I was delighted by the Statesmans report of acts of compassion by the citizens of Idaho, ranging from collecting aluminum cans reported in the Sunday Dec. 1 Statesman to the story of the Christmas Giveaway in Garden City reported in the Saturday Nov. 30 Statesman. These acts of generosity shown by the citizenry of Idaho reflect the basic wholesome character of Idahoans.
However, there are several contrasting characteristics that cast a different light. Idaho leads the nation in the fraction of citizens who earn a minimum wage and is ranked 48th in the amount of per capita spending directed toward education, and according to an opinion in the Lewiston Tribune, published in the Dec. 2 Statesman, Idaho does not fully support a pre-K schooling program. Gov. Otters task force has yielded a road map toward improving education funding and state Rep. Hy Kloc has introduced legislation to begin a pilot pre-K program.
These efforts are a good start to bring Idahos education programs up to speed. Let us all remember that advancement of our citizens depends on a well-trained, well-educated workforce, and that all begins with the basics. Now lets have some action from all of us!
DAVID EDERER, Meridian
Weve all heard it. A country that can give you everything you want can also take from you everything that you have. Imagine the government moving you and yours from your home and into a small bungalow so they can move an unwed mother with nine kids into your used-to-be home. Or seeing a Wal-mart store going up where your home once stood. Unlikely, you say? When the Supreme Court made eminent domain the law of the land, that became very much of a possibility.
All that I have ever wanted was to just be left alone with the opportunity to be the best that I can be according to my ability, ambition and desires.
Some believe, however, that the government should be the answer to everything. Hungry or out of work? See the government. Need insurance or a place to live? Or perhaps you need someone to tuck you in at night. No problem, they can handle that, too.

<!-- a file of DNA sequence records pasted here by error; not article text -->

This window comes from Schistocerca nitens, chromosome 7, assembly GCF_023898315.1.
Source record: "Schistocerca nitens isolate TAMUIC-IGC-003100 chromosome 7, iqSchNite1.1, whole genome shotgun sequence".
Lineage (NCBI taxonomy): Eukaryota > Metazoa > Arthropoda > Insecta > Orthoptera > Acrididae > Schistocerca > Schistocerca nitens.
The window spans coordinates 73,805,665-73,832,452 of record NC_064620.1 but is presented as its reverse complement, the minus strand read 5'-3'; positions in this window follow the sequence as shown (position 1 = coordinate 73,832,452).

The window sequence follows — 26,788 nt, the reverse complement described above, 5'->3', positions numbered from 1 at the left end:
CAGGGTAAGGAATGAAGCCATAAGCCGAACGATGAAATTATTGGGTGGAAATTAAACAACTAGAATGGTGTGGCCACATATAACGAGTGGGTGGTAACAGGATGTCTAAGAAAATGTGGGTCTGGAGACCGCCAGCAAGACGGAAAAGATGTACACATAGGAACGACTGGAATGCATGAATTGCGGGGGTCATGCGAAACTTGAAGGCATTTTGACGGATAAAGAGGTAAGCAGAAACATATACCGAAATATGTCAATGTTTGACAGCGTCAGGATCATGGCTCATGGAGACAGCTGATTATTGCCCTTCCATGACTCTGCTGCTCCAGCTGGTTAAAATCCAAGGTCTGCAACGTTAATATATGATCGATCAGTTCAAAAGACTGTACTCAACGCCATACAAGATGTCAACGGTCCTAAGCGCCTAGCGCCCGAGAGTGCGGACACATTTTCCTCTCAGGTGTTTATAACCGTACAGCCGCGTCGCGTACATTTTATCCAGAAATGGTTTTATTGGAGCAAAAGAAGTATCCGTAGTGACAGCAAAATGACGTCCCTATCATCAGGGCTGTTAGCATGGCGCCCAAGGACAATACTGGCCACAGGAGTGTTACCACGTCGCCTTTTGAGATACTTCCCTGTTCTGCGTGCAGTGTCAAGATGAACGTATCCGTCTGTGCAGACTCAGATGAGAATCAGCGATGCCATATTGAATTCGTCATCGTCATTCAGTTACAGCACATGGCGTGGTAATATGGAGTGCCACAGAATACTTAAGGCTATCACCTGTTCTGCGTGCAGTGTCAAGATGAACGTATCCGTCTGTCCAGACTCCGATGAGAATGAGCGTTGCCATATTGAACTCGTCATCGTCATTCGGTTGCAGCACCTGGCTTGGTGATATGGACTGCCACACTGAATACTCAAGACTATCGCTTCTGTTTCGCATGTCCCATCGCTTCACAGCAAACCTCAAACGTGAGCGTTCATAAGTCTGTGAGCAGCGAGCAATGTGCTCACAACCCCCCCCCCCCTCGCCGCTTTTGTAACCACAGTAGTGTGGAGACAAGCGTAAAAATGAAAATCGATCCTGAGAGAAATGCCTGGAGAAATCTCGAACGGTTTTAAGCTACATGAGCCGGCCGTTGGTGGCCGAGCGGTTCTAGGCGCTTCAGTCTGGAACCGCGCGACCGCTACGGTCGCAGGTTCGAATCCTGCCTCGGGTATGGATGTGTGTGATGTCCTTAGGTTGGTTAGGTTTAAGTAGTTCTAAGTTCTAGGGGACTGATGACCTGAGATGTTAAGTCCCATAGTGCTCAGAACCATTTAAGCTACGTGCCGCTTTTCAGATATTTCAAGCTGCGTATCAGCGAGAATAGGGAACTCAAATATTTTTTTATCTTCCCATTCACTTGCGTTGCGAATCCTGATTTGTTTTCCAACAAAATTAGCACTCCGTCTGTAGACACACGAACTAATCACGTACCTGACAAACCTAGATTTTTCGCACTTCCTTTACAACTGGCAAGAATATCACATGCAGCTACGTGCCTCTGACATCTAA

If this describes you and if you believe that government is the answer then why reinvent the wheel? Just move to Cuba.
DON L. LAYNE, Cascade
Mr. Barrie's recent Reader's View column on water storage missed some of the important questions on the topic. First, why is more storage needed when growth in the valley is in residential and commercial areas not in agriculture? Urban water users use one-third to one half the water on a per acre basis, as does agriculture. Are water districts making use of this increased supply from reduced urban demand?
Second, who is going to pay for new dams? The federal government is taking dams down, not building them. The state government doesnt seem to be a viable source if its recent fiscal history is any guide. Local water users could possibly finance such projects if they could find interested lenders and if they were able to get the approval of their district voters.
The bottom line is that water supply and storage are only part of the equation. The other part of the equation is demand that needs to be better understood and managed before a compelling case can be made for more storage.
PAUL CUNNINGHAM, Boise
Your article, Nov. 24, Abortion rights advocate cites her faith in ongoing battles has me wondering what type of freedom is our government's warmongering fighting for?
Is it the right for men to use and abuse women in whatever manner they choose? Is it a demand that unwanted and/or unplanned for children be brought into the world who may or may not be neglected and/or abused?
Are women escaping the traditional role of women by taking jobs and power positions traditionally held by men, an escape women in Muslim countries are not given?
For women, isnt the definition of freedom illusive? Are those servicemen who return from duty on leave or injured able to define the type of freedom they are fighting for or are they mercenaries? Are they fighting to support capitalism? Are all those billionaires in our country satisfied with this type of protection of their freedom? All this warmongering is very confusing and so ill-defined since diplomacy and cultural differences are marginalized.
CECILIA LANGLAND, Boise
Ed Lotterman's observations (Nov. 22) about monetary policy confuse Republican and Democrat practices with conservative and liberal policies.
Liberal policies enhance government interference in the private sector; conservative policies limit government interference.
More interference by the monetary authorities is a liberal policy whether done by Republicans or Democrats; less interference is a conservative policy.
The late Milton Friedman's preferred monetary policy (conservative) was to increase the money supply at a steady rate and allow the market to set interest and employment rates regardless of particular economic conditions; liberal policy is to use the Federal Reserve to influence market conditions.
The practices of Arthur Burns, Alan Greenspan, Ben Bernanke and Janet Yellen are liberal-interventionist regardless of party affiliation and have had and will have the same dire consequences of the Great Depression, stagflation of the late 70s, the current Great Recession and future economic disruptions, i.e., high interest rates and/or rampant inflation, low levels of investment and employment.
Conservative, non-interventionist policy works; liberal interventionist policy does not work, whether practiced by Republicans or Democrats.
WILLIAM HALLER, Boise
So now Idaho Power will have to come back to the PUC and ask permission if they want to ask their customers to pick up the tab for the Wyoming coal plant. What a laugh. We all know the PUC, Idaho Power, and United Water are all in bed together. So sad for we, their customers.
LINDA KINNETT, Boise